The building is known for its giant angel statues, which were carved by the famous artist Marton Varo using Texas limestone.
- Fort Worth Water Gardens
This urban park is one of the many works of architecture for which Fort Worth is known for.
Built in the 1970s, the gardens were designed to be an oasis in the urban jungle of downtown. In addition to a meditation pool, the gardens have plenty of spots that are great for reading a book, reflecting on nature, or having a nice picnic.
- Fort Worth Botanic Gardens
If you’re more into green nature, the Fort Worth Botanic Gardens have some of the most beautiful gardens in the state.
The most famous are the Japanese Gardens, which include a replica of the famous Zen rock garden in Kyoto, Japan. The other gardens are also very beautiful, especially in the spring when the flowers are in bloom.
- Fort Worth Zoo
The Fort Worth Zoo is the oldest zoo in Texas and is frequently rated the top zoo in all of the United States. Gorillas, tigers, and even bonobos call this zoo home.
The zoo is involved in many conservation efforts, and there is a lot to learn during your visit. It’s a perfect outing for families, but adults will also have fun during their visit.
- NASCAR Racing
For NASCAR fans, Fort Worth is famous for the races at the Texas Motor Speedway.
This racecar track hosts several races throughout the year including the NASCAR Cup Series and the IndyCar Series. The Texas Motor Speedway hosts musical concerts and other events in addition to the races.
- Music Competitions
Every four years, Fort Worth hosts the Van Cliburn International Piano Competition. This is one of the most famous and important piano competitions globally.
The competition is hosted on TCU’s campus and attracts some of the most famous pianists and classical music enthusiasts from around the world.
If you can’t make it to Fort Worth to see the competition yourself, it has been livestreamed since 2009. The competition takes its name from the famous classical pianist Van Cliburn, who lived and worked in Fort Worth for much of his life.
16. Log Cabin Village
This historical monument in Fort Woth is easy to overlook, but it’s one of the city’s most important landmarks.
This living history monument has several log cabins from the 1800s. These houses have been restored to their original condition and moved from around the state to Fort Worth, where visitors can see what life was like during the 19th century.
One of these houses is the Van Zandt Cottage, named after K.M. Van Zandt. Van Zandt was a Tennessee native who was responsible for helping with the annexation of Texas into the United States. He was also responsible for much of the founding of the city of Fort Worth.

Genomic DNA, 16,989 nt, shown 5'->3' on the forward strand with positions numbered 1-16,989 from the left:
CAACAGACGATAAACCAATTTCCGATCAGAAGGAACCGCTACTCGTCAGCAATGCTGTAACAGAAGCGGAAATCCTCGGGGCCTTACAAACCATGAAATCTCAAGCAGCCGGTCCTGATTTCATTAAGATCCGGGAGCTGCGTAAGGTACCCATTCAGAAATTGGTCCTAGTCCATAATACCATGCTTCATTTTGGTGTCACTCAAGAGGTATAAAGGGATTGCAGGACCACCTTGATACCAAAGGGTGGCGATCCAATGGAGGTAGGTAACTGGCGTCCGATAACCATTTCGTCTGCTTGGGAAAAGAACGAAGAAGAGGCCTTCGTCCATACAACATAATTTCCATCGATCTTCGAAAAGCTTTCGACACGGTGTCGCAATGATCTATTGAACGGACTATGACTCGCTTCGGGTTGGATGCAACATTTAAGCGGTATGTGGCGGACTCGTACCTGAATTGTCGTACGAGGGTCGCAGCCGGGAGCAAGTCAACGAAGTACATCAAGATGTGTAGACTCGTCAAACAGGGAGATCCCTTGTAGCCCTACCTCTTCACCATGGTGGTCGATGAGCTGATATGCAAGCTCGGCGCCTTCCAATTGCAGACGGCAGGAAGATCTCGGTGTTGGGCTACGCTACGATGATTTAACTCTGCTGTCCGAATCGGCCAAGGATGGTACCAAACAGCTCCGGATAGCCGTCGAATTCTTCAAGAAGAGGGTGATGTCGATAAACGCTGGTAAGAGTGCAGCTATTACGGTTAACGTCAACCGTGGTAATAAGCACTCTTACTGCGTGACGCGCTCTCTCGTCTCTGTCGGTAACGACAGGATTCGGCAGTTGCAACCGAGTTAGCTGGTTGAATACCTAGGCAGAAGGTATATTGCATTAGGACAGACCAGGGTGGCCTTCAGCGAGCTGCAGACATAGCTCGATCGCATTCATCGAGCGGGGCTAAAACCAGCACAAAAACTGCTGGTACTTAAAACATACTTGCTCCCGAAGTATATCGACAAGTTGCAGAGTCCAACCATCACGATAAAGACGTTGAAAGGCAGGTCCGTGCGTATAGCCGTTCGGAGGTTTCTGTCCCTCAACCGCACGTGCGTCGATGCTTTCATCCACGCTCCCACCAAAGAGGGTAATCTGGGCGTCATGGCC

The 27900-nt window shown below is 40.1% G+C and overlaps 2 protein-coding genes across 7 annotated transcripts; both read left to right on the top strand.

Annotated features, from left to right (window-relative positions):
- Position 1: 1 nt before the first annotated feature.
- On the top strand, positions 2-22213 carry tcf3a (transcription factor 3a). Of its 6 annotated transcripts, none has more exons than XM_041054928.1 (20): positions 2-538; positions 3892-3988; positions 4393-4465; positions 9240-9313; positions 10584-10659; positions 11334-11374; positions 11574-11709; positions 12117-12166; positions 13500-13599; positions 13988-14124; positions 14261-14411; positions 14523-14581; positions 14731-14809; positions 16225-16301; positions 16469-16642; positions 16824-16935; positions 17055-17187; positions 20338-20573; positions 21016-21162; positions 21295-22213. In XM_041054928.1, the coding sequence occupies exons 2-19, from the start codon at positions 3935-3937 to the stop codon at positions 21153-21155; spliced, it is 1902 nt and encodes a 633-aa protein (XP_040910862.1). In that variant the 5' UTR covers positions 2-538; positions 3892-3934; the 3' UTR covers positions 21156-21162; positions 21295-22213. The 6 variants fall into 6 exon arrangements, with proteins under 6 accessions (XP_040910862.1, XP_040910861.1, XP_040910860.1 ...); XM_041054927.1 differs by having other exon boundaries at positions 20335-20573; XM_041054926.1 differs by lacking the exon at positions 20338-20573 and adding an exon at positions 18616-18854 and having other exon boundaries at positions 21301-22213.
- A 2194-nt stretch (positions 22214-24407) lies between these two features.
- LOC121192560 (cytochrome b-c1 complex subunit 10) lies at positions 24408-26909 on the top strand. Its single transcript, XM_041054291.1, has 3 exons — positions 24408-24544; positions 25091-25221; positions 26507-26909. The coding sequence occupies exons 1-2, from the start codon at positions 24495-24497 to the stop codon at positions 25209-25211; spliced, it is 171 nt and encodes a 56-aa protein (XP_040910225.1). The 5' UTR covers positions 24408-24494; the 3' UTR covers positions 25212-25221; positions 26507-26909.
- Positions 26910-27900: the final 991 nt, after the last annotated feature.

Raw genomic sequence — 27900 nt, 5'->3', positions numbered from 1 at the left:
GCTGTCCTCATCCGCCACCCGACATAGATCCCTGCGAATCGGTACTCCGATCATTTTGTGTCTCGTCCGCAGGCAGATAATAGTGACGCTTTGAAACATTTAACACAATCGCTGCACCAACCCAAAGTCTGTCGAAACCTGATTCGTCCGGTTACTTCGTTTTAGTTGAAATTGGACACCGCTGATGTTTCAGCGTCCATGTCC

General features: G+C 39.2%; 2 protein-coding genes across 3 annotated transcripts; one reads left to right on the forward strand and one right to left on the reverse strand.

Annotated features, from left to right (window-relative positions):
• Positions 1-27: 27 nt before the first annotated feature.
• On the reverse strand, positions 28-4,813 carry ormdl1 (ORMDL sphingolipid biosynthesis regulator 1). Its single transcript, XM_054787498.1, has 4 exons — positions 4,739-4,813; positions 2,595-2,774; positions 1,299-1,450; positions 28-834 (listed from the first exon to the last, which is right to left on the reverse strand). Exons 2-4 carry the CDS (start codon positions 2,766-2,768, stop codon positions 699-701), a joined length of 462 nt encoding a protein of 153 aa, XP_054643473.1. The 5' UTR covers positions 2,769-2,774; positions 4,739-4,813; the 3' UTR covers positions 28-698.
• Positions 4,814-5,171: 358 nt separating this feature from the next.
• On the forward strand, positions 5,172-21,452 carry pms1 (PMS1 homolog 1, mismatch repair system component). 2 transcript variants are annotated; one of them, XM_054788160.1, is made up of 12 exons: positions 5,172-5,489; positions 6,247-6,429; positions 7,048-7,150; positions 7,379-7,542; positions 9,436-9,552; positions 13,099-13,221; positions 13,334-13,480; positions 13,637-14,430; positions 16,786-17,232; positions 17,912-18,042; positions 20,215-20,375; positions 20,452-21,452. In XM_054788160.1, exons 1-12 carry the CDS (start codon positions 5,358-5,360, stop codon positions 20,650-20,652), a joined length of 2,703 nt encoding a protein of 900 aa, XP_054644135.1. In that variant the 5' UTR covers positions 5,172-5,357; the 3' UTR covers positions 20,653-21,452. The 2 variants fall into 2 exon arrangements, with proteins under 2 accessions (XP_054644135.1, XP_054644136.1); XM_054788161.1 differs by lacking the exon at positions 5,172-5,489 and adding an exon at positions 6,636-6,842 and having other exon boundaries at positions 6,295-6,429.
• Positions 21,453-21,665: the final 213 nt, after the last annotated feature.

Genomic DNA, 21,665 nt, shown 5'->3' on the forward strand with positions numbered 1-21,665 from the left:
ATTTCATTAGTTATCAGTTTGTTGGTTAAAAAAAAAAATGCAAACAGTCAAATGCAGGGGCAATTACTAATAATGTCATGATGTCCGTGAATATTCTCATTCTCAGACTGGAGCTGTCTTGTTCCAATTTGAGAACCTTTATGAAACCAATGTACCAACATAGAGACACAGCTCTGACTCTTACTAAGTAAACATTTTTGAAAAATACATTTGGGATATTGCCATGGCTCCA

Thanks to the city’s restoration efforts, his farm and cottage can be visited in their original condition.
- The Fort Worth Five
Fans of the Wild West are probably familiar with the Fort Worth Five. They were one of the most famous gangs in Western history. Two of the infamous Fort Worth Five were none other than Butch Cassidy and the Sundance Kid.
The gang didn’t last too long. Shortly after a famous photograph was taken of the gang in Fort Worth, the members of the gang went their own ways. The photograph came to be known as the bad luck photo.
Though Butch Cassidy and Sundance Kid didn’t have the happiest of endings, it’s rumored that Sundance Kid’s girlfriend opened a successful brothel in Fort Worth after the gang’s demise.
This claim remains disputed, but whoever it was who opened the brothel became a very successful businesswoman in the city until she died in a fire at the Waco hotel in 1962.
- Chisholm Trail
Today, the Chisholm Trail is known as the name as one of the major toll roads in Fort Worth, but the name is much older than that. After the Civil War, this trail was established as one of the main trails for cattle transport.
Back in the heyday of ranching, a single head of cattle sold for about $4 in Texas. In other parts of the country, the price was about $40. Thus, the Chisholm Trail was established to bring cattle from as far south as San Antonio to the Kansas railroad, where cattle would then be shipped around the country.
Fort Worth was one of the main stops on the Chisholm Trail, which is one of the many reasons why the city became a center for cattle trading and cowboys.
The trail took its name from Jesse Chisholm, an influential trader who was half Cherokee and who, together with a scout named Black Beaver, developed the trail and were the first to use it to herd cattle.